Comparing Space Giraffe to Tempest 2000 – undoubtedly Jeff Minter’s best known title – is a bit like comparing Super Mario Kart to Wipeout. Certainly, they both fall into the same genre and feature similar power-ups, but the tactics you need to master to ensure success are vastly different.
Any novice can pick up Space Giraffe and make pretty colours appear by randomly running around the grids firing off â€˜hoof shots’, but to learn the many nuances the interactive tutorial needs to be paid attention to. It’s likely, for example, that for your first few goes you won’t notice the vital white bar that moves up the grid. Shooting enemies powers it up, and only when it’s nearer the back of the grid can you â€˜bull’ enemies that have made their way to the front. Bulling them, or ramming to be more exact, builds up your multiplier – essential for making sure you don’t get laughed off the leader boards.
Then there’s the art of leaping off the grid to master. This lets you avoid enemies that cannot be rammed, such as flowers, and can also get you out of tight spaces. On some levels, those with tight curves in particular, it’s also useful for getting a better view of what’s coming around the bends. One thing the tutorial forgets to mention, though, is that you need to listen to the sound effect that each enemy produces. The flowers for one are irksome entities that will kill your giraffe if you crash into them, but as they give off a distinctive â€˜ping’ noise when shot you can always tell when one is around.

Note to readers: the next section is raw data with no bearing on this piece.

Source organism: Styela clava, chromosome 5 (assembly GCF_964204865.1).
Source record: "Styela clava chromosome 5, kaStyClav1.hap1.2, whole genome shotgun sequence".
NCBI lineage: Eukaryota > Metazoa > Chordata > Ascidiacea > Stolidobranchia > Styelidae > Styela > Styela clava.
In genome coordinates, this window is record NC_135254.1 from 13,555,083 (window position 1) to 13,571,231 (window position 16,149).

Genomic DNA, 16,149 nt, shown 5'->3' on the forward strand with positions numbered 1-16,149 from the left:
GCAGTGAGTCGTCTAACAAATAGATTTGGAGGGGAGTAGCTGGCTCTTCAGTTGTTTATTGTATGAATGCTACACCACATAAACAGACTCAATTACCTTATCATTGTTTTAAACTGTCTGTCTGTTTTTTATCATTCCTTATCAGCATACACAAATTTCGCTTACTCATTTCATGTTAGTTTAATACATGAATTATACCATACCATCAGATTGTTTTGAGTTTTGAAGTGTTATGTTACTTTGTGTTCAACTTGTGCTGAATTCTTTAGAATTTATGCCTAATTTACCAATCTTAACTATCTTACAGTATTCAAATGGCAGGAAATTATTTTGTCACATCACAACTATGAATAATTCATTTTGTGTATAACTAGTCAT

Staying with the sound for a moment, the ’90s-style rave soundtrack suits the chaotic nature of the game perfectly, while the random mutterings of a child on the title screen is deeply hypnotising. A few sound effects from Gridrunner ++ make a cameo appearance, and predictably there are loads of â€˜baas and â€˜moos’ too. Minter is an avid animal lover, if you weren’t aware. Block rocking bleats indeed.
Like all good shooters, Space Giraffe definitely has the â€˜one more go’ factor, and with 100 levels to play though – most of which you’re unlikely to beat on your first go – there’s plenty to get stuck into. However, the giraffe is a cruel mistress. At times it’s just too trippy for its own good, with bullets often becoming obscured by flashes of light and subliminal background imagery. The fact that you can still be killed while using the smart bomb is a bit off, plus there are times when you can die from getting hit by stray bullets left over from vanquished foes while zooming onto the next grid.
But as mentioned earlier, even with its minor gripes it’s brain-meltingly addictive stuff and surprisingly varied to boot – each level offers something new, or is viewed from a slightly different perspective from the last. We found ourselves repeatedly starting the game from scratch just to better our scores, and to see how far we could get without losing a life, or to looking for an easy way to get an achievement. There are loads of nods and winks to video games of yore too, which is always a good thing in our imaginary book.